We had a long day ahead of us. We needed to reach base camp, Kibo Huts, as early as possible in order to ‘rest up’ because just before midnight that night, we would be setting off for the summit. After a relatively short, roller-coaster-style walk across the moorland, we had a long haul across the ‘saddle’ – the flat, barren, desolate area between Mawenzi and the Kibo crater. The path to the summit is clearly visible and, for many of the group, it appears terrifyingly vertical… reality starts to set in. The last hour of the walk is a relentless slog as oxygen deprivation for number of the group really kicks in.
Everyone is a little subdued after arriving at Kibo base camp, where we have lunch and a summit briefing. A nap, light dinner, another nap (or at least some fitful snoozing!) and then at 11pm it is time to wake up. This is it! A cup of tea and a few biscuits later, I line them all up and after a few last-minute instructions and motivations before we set off at midnight, zig-zagging up the slippery shale slope.
In the dark, with only our head torches lighting the way, I can hear rasping breaths all around me. It’s a crisp clear night, the stars seem very close and the moon is full. It takes a while for the group to get into ‘climbing mode’: heads down, focusing on the feet of the person in front, not looking up, down or sideways. The cold bites hard – temperatures are between -5ºC and -15ºC. All around I can see the head torches of other groups strung out along the trail like fairy lights.
Plodding on for what will ultimately be nearly eight hours, the team finally reached the top. Unfurling the banners they have brought with them, they pose for photographs to prove they have conquered the mountain and have the world at their feet! Everyone savours the moment. I’m sure they all felt it was hellish at times, and their bodies certainly took a hammering, but they are have achieved what they set out to do, and raised both awareness and funds for the future of the continent’s elephants.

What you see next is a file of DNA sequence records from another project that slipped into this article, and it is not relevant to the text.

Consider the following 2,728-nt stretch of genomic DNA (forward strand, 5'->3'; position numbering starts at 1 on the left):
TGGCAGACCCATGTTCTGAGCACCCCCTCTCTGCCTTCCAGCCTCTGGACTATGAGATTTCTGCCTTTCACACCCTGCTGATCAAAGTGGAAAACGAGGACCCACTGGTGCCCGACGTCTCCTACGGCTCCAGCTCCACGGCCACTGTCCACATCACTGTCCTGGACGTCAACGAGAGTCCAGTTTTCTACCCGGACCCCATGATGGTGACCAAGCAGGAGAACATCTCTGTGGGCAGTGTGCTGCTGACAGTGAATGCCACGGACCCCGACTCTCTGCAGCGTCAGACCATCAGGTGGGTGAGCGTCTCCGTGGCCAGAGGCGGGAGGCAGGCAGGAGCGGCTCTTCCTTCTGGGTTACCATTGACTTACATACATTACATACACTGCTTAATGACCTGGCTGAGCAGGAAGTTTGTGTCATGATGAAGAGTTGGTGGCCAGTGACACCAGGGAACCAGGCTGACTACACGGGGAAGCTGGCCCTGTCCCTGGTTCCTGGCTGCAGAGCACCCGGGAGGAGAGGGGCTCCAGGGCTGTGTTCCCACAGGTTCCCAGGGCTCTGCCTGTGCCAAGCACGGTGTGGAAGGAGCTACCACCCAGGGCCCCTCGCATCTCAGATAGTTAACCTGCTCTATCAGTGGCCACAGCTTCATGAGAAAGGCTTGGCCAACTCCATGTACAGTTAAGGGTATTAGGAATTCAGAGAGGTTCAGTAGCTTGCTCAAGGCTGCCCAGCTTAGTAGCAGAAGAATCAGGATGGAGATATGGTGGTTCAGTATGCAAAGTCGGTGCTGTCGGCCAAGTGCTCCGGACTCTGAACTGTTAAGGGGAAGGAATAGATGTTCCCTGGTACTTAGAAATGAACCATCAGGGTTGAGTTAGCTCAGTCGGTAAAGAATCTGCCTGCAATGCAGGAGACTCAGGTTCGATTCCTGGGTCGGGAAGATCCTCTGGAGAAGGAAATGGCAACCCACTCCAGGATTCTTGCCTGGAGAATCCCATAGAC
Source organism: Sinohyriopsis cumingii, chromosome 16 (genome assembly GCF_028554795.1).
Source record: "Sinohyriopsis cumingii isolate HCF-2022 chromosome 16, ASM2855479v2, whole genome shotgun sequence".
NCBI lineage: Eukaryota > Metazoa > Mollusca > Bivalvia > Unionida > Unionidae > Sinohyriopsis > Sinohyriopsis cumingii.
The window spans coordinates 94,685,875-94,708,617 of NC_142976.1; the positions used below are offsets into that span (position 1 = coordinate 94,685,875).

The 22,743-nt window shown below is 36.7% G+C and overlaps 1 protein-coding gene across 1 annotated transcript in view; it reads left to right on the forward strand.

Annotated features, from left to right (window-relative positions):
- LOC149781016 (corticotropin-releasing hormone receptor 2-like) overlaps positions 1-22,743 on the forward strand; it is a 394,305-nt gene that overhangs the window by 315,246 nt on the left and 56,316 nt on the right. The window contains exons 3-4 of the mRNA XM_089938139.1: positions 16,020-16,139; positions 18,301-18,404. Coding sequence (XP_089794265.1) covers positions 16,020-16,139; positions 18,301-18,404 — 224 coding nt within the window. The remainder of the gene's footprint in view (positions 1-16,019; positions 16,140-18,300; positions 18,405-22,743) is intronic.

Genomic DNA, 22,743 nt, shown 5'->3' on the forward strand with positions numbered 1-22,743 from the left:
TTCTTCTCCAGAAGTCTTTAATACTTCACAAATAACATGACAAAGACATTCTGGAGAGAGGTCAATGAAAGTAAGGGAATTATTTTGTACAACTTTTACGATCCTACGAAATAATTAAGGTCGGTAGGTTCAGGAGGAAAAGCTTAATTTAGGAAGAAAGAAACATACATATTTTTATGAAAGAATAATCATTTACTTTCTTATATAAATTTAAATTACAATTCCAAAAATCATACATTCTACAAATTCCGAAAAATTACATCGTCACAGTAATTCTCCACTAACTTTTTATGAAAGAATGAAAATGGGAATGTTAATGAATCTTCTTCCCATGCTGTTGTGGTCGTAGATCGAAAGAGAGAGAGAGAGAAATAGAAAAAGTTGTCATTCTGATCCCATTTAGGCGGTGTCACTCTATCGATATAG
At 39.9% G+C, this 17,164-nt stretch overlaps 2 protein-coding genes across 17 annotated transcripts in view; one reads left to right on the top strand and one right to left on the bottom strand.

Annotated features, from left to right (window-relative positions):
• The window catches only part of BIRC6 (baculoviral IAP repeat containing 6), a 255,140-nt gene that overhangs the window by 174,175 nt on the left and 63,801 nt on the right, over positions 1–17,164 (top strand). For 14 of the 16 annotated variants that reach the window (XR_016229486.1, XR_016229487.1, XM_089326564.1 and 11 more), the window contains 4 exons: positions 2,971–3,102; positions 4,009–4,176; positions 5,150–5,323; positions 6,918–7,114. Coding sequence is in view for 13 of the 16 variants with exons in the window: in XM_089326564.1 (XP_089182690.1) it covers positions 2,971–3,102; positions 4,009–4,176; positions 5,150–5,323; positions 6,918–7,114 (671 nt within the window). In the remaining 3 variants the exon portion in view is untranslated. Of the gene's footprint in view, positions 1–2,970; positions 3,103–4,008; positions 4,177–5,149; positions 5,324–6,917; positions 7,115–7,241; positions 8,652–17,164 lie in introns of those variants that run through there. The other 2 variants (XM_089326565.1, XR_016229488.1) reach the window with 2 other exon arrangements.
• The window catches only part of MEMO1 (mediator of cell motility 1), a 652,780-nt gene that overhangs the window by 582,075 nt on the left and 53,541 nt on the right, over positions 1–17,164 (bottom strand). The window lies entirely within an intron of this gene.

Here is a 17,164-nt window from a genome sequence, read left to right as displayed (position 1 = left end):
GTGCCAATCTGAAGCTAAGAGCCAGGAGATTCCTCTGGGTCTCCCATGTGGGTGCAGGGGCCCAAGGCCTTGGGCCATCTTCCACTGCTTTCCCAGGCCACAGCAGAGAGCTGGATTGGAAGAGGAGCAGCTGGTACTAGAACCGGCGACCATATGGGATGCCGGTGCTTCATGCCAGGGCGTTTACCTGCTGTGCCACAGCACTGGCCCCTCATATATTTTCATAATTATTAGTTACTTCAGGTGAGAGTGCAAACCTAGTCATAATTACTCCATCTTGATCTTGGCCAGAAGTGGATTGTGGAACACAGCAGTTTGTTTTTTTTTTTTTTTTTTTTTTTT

Climbing for elephants
Elephants in Africa are under serious threat, primarily due to large scale poaching for ivory and also as a result of conflicts arising from elephant/human interactions. It is estimated that 25,000 elephants are being killed in Africa every year. This works out at approximately one elephant killed every 15 minutes!
The Tsavo Trust is a Kenyan not-for-profit organisation which works with the Kenyan Wildlife Services. Since its inception in 2013 the Trust’s efforts have helped reduce elephant poaching by 50%. Last year alone their plane flew over 700 hours, covering more than 52,000 miles, monitoring and patrolling the Tsavo area in Kenya. These efforts resulted in the recovery of more than 1,000 snares, numerous poacher campsites being located, 142 arrests being made and 62 poached elephant tusks being recovered.
The trust has a three-pronged plan for conservation in Tsavo: a wildlife conservation project (which includes the Big Tusker project); a community conservancy programme (including involvement with a Save the Elephant programme called the Elephants and Bees Project); and an animal welfare programme, which is a rescue centre for the care, rehabilitation and release of orphaned, injured and sick indigenous small mammals.
The Elephants and Bees Project has developed a programme capitalising on elephants’ natural aversion to bees. The project has come up with a crop ‘fencing’ system, where interlinked bee hives are ‘triggered’ by crop raiding elephants, the bees emerge scaring off the ‘invaders’. An innovative elephant deterrent and a clever solution to potential human elephant conflict, with a remarkably high success rate.
Supporters of these projects were all putting themselves to the test, lacing up their trekking boots and putting one foot in front of another on Mount Kilimanjaro to raise money to support the conservation of African elephants. In the end the Askari Project raised over US$12,000 from the Kilimanjaro climb! Go to the Asakari Project website to find out more and donate.